Tom Martin of Channel 4 News in Buffalo came into my sports journalism class this past fall to talk about his career and give us some tips. After listening to him speak, I was inspired to reach out to him myself and learn more about his role in the Buffalo sports media.
I spoke to Martin on the phone and was pleased to find out his first sports journalism endeavor was…a sports blog.
“I’ve wanted to be a sports writer since I was 8 or 9 years old.”
Martin, originally from Houston, Texas spent his time in high school blogging about the Houston Rockets. He eventually reached out to another sports blog (SB Nation) that he followed and asked for some tips on blogging.
“They offered to bring me on and let me do some editing.” Martin said. He is also credited for starting their Twitter account.
Martin’s interest in sports journalism followed him to the University of Missouri where he graduated with a degree in broadcast journalism.
“I got into broadcast because I took my first journalism course and felt like I was having the personality choked out of me.” Martin said. He believed that he could have different opportunities on air compared to pen. “I felt like I could offer more coming from who I am, in the broadcast field.”
Martin was also involved with anchoring sports on campus at Mizzou.
When it comes to being on air, Martin described how at first you think you have to talk a certain way. “Once you get one or two years into it, it just comes natural,” he said.
Martin explained how it used to sound like he was trying too hard when he spoke, but once he stopped overthinking it, he was able to be more comfortable on air.
“When it comes to asking questions, be direct. Be honest and unmerciful.”
Martin said that athletes hate when reporters dance around things, or if they feel like they’re being led into a conversation they don’t want to have.
He’s got a point here. The questions have to be asked one way or another, so instead of beating around the bush, it pays off to get right to the point. Martin advices to challenge athletes. “Don’t just ask questions they like.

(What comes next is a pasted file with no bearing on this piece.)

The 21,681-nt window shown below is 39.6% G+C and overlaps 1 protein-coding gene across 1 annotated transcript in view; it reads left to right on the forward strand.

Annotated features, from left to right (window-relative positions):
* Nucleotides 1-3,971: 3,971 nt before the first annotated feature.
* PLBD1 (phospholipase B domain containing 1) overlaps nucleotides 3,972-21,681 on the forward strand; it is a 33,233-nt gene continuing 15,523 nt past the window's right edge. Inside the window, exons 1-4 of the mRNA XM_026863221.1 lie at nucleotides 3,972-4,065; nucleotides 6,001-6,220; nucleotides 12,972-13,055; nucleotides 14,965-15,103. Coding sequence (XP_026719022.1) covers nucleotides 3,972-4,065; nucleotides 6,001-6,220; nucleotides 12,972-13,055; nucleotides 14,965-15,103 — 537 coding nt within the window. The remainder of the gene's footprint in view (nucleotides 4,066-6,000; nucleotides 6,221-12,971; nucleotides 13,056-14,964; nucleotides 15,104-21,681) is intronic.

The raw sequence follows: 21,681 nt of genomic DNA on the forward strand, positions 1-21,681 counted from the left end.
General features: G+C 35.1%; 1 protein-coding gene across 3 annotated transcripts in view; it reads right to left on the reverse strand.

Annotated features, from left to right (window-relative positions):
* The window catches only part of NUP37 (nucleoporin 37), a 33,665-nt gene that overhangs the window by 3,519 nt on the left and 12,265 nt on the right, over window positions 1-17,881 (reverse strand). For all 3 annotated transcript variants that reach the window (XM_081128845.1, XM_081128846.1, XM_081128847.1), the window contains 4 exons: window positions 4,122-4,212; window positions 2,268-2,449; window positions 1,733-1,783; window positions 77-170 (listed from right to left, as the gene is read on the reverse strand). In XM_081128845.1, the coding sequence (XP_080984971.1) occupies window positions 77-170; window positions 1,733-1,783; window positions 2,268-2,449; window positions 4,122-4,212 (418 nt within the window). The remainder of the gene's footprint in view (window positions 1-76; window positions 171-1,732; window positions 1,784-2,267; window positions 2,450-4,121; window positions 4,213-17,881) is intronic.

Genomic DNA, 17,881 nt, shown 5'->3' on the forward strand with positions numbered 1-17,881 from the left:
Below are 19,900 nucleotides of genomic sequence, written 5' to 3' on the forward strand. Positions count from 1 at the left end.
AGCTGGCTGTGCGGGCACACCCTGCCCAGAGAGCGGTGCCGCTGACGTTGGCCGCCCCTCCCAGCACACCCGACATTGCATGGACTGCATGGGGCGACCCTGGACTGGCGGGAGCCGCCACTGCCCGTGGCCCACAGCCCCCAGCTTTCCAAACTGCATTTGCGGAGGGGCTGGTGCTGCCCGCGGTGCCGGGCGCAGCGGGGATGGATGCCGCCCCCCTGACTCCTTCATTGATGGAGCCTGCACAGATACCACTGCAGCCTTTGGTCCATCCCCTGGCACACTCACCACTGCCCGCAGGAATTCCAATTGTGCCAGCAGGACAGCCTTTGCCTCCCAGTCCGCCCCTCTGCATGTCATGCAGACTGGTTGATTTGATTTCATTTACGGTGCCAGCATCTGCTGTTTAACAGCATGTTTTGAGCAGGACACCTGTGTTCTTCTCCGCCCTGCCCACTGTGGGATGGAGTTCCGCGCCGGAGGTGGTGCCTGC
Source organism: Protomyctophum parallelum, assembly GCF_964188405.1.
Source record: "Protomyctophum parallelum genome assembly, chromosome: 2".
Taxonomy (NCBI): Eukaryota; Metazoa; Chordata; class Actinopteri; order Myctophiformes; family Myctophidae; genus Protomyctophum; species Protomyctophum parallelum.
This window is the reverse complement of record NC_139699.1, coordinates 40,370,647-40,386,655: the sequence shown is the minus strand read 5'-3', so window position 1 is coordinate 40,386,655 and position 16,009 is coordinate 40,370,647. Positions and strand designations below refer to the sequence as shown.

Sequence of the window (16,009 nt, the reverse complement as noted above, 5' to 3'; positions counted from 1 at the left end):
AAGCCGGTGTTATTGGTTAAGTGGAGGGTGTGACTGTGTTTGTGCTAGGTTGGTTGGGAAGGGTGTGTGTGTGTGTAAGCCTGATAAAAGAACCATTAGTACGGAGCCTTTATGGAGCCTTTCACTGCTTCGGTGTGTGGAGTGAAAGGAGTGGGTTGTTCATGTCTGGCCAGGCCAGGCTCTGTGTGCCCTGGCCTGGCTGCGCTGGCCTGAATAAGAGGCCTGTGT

But that’s the part I’ve always struggled with. How do journalists think of the good questions? To that, Martin suggests watching press conferences.
Martin told me about an interview he did when he first started reporting, where he asked a question within a question. This allowed for his interviewee to choose which question he wanted to answer.
Martin pointed out that I had made this same mistake earlier in our interview. -Hey, experience is the best way to learn isn’t it?
“If you meet enough people, who want the same thing as you, don’t forget them…”
When Martin stopped into my class, he emphasized the concept of creating contacts wherever you go. One story that really stuck with me happened while Martin was covering a local high school football game.
Friday nights in the fall are heavily dominated by high school football, so why should a routine coverage of a high school football game be anything more than routine?
Martin explained that the schools photographer, with whom he had a professional relationship, had tipped him off that Ole Miss quarterback Chad Kelly was at the game, watching his younger brother.
So instead of moving on to the next high school to follow his Friday night routine, Martin decided to hang back and it’s a good thing he did…
Upon seeing his younger brother take a late hit out of bounds resulting in a brawl, Kelly had to be restrained on the field. Martin was able to capture the whole thing on film.
This is a prime example of being in the right place at the right time. It just goes to show that if you’re going to do something, you might as well take it seriously, because you never know what could happen.
Not only is this a matter of right-place-right-time, but also a demonstration of the importance of contacts, in this case the photographer.
“If your work is good, it’ll speak for itself and people will watch you.”
Dan Patrick, a sportscaster and radio personality for ESPN, is one of Martin’s biggest influences in the realm of sports. He admires how Patrick avoids pimping himself out like so many personalities do. Patrick is an excellent personality because he focuses on telling his subjects story instead of beefing himself up.
Along with Patrick, Martin also mentioned Boyd Huppert, reporter/storyteller for KARE 11 in Minneapolis-St. Paul, Minnesota. He is also known for “Land of 10,000 Stories,” a weekly story telling platform known for it’s photojournalism.
The sports broadcast field has allowed Martin to go beyond reporting on sports themselves, but on the people involved in and affected by sport. He expresses that the human interest aspect of sports are the important stories.
Martin’s favorite part about his career is when he gets to do the big feature stories. There’s an obligation to be fair to the subject as well as the truth. “You have a big responsibility to get the words right.” He said.
Just as a doctor or a lawyer has an impact on society, Martin assures that his role is just as important. “It’s my job to tell the world (or Buffalo) someone’s story.”